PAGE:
Researcher at University of Michigan have demonstrated how to fabricate cage structures with nanoparticles using computer simulations, which can demonstrate ways to fabricate nanostructured structures with heterogeneous materials.
This discovery could provide new opportunities for photonic materials that can control light differently than natural crystals. Moreover, it exhibits a curious result that the group calls entropy compartmentalization.
We’re developing new ways to structure material across scales, discovering what possibilities and strengths we can use. Entropic forces can stabilize crystals that are more complex than we think.
Sharon Glotzer, Study Leader, Anthony C. Lembke Department Chair, Chemical Engineering, University of Michigan
The tendency of a system to maximize its conceivable state is more accurately reflected by entropy, which is sometimes characterized as the disorder of the system.
This often resulted in chaos in the normal sense. Instead of clustering in a corner, the oxygen molecules spread out to occupy space. Correctly sized squares, however, will cause them to automatically arrange themselves into a recognizable shape.
The same is true for nanoparticles. Glotzer’s team had previously shown that bipyramid particles, two small three-sided pyramids attached to their base, would form formations that mimic fire ice formations if placed in a small enough box.
The water molecules surrounding the methane to create a cage form fire ice, which can melt and burn simultaneously. This material is an example of clathrate and is widely distributed beneath the ocean floor.
The clathrate structure is being studied for a variety of uses, including the collection and removal of carbon dioxide from the environment.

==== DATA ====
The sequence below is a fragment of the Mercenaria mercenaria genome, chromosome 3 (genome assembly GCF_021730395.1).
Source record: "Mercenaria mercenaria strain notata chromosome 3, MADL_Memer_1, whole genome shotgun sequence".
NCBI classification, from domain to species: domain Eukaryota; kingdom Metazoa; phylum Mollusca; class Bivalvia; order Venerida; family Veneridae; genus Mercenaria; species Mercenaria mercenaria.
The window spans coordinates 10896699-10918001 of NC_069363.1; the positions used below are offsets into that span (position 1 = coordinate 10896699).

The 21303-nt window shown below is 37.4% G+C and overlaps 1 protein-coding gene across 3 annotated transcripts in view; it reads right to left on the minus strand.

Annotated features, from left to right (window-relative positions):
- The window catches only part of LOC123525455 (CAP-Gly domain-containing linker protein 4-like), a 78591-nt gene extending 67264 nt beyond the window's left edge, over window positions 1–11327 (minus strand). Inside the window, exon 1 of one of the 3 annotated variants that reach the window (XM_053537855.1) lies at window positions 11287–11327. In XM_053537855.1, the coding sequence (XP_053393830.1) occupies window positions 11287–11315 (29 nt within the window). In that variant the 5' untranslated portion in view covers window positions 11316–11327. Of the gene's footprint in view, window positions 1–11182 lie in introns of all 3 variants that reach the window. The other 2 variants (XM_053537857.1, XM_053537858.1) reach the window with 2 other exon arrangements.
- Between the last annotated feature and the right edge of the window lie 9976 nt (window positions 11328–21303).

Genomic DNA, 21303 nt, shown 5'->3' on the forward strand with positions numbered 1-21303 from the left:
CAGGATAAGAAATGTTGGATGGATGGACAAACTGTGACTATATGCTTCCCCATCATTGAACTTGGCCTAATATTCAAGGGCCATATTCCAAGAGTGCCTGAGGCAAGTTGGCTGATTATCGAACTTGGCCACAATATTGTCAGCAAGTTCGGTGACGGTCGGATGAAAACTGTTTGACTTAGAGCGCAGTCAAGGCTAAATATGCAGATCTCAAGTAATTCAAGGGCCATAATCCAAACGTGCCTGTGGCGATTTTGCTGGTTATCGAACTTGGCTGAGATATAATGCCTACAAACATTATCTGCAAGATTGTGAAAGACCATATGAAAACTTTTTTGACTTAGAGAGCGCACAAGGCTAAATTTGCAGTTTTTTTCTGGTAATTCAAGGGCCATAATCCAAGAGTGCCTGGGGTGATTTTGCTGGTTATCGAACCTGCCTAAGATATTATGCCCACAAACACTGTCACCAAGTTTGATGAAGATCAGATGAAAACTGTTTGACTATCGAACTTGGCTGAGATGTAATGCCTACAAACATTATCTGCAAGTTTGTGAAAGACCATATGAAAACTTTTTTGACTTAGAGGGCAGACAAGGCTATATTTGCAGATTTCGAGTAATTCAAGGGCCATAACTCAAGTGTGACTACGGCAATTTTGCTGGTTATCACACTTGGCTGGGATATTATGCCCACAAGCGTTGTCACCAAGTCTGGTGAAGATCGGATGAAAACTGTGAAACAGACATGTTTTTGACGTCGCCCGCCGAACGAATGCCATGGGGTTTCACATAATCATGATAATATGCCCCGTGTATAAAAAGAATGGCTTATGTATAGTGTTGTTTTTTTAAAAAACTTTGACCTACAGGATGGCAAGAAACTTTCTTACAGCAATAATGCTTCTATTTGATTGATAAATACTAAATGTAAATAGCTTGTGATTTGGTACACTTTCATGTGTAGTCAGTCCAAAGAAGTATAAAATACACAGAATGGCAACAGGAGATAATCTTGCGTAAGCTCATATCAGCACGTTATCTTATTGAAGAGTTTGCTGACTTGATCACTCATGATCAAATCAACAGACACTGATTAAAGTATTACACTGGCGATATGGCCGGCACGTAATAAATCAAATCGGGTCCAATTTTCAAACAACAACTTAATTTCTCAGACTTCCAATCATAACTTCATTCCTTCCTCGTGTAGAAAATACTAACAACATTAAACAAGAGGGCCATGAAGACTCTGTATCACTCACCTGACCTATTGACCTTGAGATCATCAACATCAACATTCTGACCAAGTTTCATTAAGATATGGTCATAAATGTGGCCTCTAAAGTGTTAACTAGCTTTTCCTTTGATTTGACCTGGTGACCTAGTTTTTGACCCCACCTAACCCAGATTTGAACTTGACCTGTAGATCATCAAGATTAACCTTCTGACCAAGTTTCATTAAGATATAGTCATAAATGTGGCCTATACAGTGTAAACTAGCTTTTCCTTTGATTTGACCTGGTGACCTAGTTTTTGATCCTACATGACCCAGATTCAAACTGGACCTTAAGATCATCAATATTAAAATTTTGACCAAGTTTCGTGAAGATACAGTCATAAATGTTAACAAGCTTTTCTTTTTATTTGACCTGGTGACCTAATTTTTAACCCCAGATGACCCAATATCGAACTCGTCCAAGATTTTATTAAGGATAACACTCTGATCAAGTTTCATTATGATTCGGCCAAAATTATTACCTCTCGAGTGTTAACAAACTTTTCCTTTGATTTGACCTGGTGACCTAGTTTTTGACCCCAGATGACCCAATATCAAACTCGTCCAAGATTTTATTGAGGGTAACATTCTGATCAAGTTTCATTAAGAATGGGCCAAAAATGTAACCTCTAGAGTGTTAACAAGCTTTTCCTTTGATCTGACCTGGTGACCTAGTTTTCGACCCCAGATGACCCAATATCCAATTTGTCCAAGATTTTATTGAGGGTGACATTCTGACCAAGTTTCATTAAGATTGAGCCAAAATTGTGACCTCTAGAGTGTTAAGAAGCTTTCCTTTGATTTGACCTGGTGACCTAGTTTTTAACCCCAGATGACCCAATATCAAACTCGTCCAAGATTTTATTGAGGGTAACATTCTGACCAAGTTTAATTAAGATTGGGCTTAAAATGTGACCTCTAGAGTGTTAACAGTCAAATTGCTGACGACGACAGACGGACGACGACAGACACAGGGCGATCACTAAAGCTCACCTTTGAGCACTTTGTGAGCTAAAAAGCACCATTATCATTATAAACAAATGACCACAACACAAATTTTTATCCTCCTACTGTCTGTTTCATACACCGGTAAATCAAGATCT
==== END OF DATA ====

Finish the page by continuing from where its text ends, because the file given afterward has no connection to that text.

Previous clathrate nanoparticle structures, unlike water clathrate, had no gaps to fill with other materials which would present new and exciting opportunities to change the characteristics of the structure. The group is trying to change that.
This time, we investigate what happens when we change the shape of a particle. We reasoned that if we clipped the particles slightly, it would create space in the cage created by the bipyramidal particles.
Sangmin Lee, First Study Author, Postdoctoral Student, University of Michigan
He removed the three central corners of each bipyramid and found the sweet spot where openings occurred in the structure, but the sides were still intact enough to prevent the pyramids from reorganizing.
When they are the only particles present in the system, the voids are filled by additional truncated bipyramids. The shape inserted as the second shape eventually evolves into a trapped guest particle.
There’s no glue holding the bipyramid together in this case, although Glotzer has ideas on how to selectively make the adhesive sides so that various materials can serve as guest cages and particles. Instead, entropy completely preserves structure.
Glozer added, “What’s really interesting, looking at the simulation, is that the host’s network almost freezes. The host particles move, but they all move together like a single, rigid body, just as happens with water clathrate. But the guest particles are spinning around like crazy — like a system dumping all the entropy into the guest particles.”
These are systems that can be constructed by truncated bipyramids in the smallest amount of space, but almost all of the flexibility belongs to the guest particles. According to the researchers, methane also swirls in water clathrate.
In addition, when guest particles are taken out, the structure throws a bipyramid that has become part of the network cage structure into the interior of the cage because it is more important to make rotating particles accessible than a full cage to increase entropy.
Glotzer further stated, “Entropy compartmentalization. Isn’t that cool? I’m sure it happens on other systems too—not just clathrate.”
The study was assisted by Thi Vo, who is currently an assistant professor of chemical and biomolecular engineering at Johns Hopkins University and was a former postdoctoral researcher in chemical engineering at the University of Michigan.
Extreme Environment Discovery Science and Engineering from the National Science Foundation and the University of Michigan provided computing resources for this study, supported by the Department of Energy and the Office of Naval Research.
Glotzer is also a professor of materials science and engineering, macromolecular science and engineering, and physics, as well as the Distinguished University Professor of Engineering John Werner Cahn and the Stuart W. Churchill Collegiate Professor of Chemical Engineering.
Lee, S., et al. (2023) Entropy compartmentalization stabilizes open host-guest colloidal clathrate. Natural Chemistry. doi:10.1038/s41557-023-01200-6.